This article, written by Lydia Voles, was recently featured in the Hartford Courant. You can see the original article HERE.
Uzoma Agbasionye has not seen his mother, his brother, or his extended family in back home in Nigeria since August 2011. That is when the now 19-year-old, 6’11’’ senior first set foot on Hyde School’s Woodstock, CT campus as a sophomore, full of hope and dreams of playing high school basketball and achieving a better education than what his small village could offer him. When Uzo, as he is known on campus, was first approached by Hyde, his mother insisted that academics always be made a priority for her son and not basketball, a sport that he loves and one in which he excels. It was only after she was given assurance that this would, indeed, be the case that she agreed to let her first-born son move halfway around the world by himself.
Despite his new teachers and surroundings, Uzo excelled at Hyde, both in the classroom and on the basketball court. He was amazed at the stark difference between his distant and unapproachable teachers in Nigeria and the warm, welcoming staff at Hyde. An avid cook, Uzo is often invited to cook his favorite – rice and beans – in the staff quarters. “I was always in fear of my teachers back home and afraid to ask a question,” he says. “At Hyde, the entire staff if so helpful and open; I can talk with them as equals.”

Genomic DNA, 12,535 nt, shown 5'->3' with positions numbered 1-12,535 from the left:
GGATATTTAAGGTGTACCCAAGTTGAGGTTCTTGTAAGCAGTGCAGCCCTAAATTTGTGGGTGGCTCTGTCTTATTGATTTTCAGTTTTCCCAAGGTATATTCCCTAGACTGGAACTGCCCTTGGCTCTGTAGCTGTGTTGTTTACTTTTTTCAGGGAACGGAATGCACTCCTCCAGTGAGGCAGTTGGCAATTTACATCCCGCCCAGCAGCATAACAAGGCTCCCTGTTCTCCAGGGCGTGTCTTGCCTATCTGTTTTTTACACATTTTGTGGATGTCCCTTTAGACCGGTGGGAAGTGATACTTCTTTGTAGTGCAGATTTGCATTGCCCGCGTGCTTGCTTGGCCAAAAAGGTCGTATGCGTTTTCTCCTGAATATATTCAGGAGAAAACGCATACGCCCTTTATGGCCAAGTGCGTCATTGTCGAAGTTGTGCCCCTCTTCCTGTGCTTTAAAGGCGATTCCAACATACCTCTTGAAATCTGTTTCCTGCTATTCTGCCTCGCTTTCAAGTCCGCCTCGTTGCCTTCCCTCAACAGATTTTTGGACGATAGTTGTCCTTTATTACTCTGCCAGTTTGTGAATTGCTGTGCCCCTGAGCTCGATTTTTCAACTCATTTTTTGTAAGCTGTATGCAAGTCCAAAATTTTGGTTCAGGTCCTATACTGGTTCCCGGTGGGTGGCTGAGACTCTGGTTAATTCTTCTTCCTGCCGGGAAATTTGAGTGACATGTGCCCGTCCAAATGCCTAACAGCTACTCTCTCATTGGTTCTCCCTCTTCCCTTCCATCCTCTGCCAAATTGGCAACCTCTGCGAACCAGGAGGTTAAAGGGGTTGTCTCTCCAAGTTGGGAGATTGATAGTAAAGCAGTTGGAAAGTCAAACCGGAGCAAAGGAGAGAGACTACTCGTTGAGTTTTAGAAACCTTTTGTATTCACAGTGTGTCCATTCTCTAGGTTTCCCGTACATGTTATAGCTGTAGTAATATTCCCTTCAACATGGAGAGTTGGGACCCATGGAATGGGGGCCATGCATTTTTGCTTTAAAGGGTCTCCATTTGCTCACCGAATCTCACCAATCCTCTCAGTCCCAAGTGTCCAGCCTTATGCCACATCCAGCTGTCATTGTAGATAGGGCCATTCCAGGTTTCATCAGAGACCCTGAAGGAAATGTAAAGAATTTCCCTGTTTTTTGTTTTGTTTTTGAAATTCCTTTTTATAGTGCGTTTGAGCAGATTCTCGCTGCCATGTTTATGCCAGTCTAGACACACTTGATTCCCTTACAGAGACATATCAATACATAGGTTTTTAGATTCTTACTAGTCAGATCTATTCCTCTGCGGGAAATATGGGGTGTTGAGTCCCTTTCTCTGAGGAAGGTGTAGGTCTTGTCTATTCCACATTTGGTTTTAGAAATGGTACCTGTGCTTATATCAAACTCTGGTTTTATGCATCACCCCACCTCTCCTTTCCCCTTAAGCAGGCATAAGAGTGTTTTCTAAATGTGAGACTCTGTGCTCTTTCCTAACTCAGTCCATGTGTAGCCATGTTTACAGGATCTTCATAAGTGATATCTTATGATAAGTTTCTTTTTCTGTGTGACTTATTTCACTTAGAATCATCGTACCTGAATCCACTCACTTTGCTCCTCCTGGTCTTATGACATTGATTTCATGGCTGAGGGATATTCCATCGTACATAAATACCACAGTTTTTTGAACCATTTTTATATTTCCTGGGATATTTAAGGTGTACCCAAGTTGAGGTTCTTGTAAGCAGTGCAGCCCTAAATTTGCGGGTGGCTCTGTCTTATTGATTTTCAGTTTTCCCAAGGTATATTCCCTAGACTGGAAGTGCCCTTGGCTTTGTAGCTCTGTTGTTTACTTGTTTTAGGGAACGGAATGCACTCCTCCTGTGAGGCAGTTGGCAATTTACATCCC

The primary goal of Hyde, an independent school that has been a leader in “family-based character education” since first opening its doors in Bath, Maine in 1966 is the personal growth of Hyde’s students, and Uzo is no exception. After being at Hyde just one month, he was told by an orthopedic surgeon that he would never play basketball again and underwent a double knee surgery. Instead of wallowing in self-pity, Uzo chose to turn the experience into a positive and focused on developing his character and leadership skills. He became a mainstay of the Hyde community and an integral part of many of the students’, parents’ and faculty’s lives. Uzo has resumed playing a few minutes of basketball in each game because he likes the camaraderie and competition, but knows there is so much more to life than sports.
Uzo, who has a keen interest in science, does not want his American education to end at Hyde and is working with the school’s staff on affordable options for college. “Hyde has given me the opportunity to focus on my character and to let me be in charge of my own destiny,” he adds. “My experience here has been a gift and I am so grateful to be here.”
Uzo hopes to return to Nigeria following his graduation in May.